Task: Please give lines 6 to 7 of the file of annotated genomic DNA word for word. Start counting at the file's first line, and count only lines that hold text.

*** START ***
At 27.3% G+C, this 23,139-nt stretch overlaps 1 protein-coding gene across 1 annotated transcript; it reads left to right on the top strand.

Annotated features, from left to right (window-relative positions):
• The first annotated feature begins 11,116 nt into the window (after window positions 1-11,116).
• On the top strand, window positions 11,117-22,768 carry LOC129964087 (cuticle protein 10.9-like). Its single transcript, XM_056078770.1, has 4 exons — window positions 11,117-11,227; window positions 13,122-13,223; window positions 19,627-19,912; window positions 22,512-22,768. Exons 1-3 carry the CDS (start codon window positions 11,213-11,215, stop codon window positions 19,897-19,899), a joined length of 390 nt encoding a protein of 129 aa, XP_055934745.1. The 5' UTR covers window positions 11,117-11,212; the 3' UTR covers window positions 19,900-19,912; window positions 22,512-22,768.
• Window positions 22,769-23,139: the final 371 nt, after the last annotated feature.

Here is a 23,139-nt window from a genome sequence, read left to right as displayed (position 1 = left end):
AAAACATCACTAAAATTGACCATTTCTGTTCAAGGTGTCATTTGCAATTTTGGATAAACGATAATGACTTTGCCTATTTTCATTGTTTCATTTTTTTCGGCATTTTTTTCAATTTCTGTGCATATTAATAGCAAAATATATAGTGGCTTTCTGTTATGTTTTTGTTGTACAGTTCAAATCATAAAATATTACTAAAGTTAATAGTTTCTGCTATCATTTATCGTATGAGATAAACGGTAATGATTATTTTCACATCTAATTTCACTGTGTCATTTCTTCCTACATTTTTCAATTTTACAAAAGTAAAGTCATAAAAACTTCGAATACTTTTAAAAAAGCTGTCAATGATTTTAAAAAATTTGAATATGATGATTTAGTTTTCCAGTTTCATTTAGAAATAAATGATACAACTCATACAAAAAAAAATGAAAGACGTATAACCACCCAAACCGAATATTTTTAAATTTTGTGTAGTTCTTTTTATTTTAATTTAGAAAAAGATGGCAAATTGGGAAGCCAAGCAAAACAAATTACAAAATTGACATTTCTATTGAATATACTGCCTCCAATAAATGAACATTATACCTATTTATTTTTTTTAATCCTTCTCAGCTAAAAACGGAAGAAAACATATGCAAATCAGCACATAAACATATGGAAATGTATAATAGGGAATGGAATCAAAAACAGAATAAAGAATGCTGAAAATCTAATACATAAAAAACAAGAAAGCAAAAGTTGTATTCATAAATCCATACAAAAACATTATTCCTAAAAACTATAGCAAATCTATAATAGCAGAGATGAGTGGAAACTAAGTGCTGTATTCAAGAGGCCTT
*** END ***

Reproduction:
Here is a 23,139-nt window from a genome sequence, read left to right as displayed (position 1 = left end):
AAAACATCACTAAAATTGACCATTTCTGTTCAAGGTGTCATTTGCAATTTTGGATAAACGATAATGACTTTGCCTATTTTCATTGTTTCATTTTTTTCGGCATTTTTTTCAATTTCTGTGCATATTAATAGCAAAATATATAGTGGCTTTCTGTTATGTTTTTGTTGTACAGTTCAAATCATAAAATATTACTAAAGTTAATAGTTTCTGCTATCATTTATCGTATGAGATAAACGGTAATGATTATTTTCACATCTAATTTCACTGTGTCATTTCTTCCTACATTTTTCAATTTTACAAAAGTAAAGTCATAAAAACTTCGAATACTTTTAAAAAAGCTGTCAATGATTTTAAAAAATTTGAATATGATGATTTAGTTTTCCAGTTTCATTTAGAAATAAATGATACAACTCATACAAAAAAAAATGAAAGACGTATAACCACCCAAACCGAATATTTTTAAATTTTGTGTAGTTCTTTTTATTTTAATTTAGAAAAAGATGGCAAATTGGGAAGCCAAGCAAAACAAATTACAAAATTGACATTTCTATTGAATATACTGCCTCCAATAAATGAACATTATACCTATTTATTTTTTTTAATCCTTCTCAGCTAAAAACGGAAGAAAACATATGCAAATCAGCACATAAACATATGGAAATGTATAATAGGGAATGGAATCAAAAACAGAATAAAGAATGCTGAAAATCTAATACATAAAAAACAAGAAAGCAAAAGTTGTATTCATAAATCCATACAAAAACATTATTCCTAAAAACTATAGCAAATCTATAATAGCAGAGATGAGTGGAAACTAAGTGCTGTATTCAAGAGGCCTT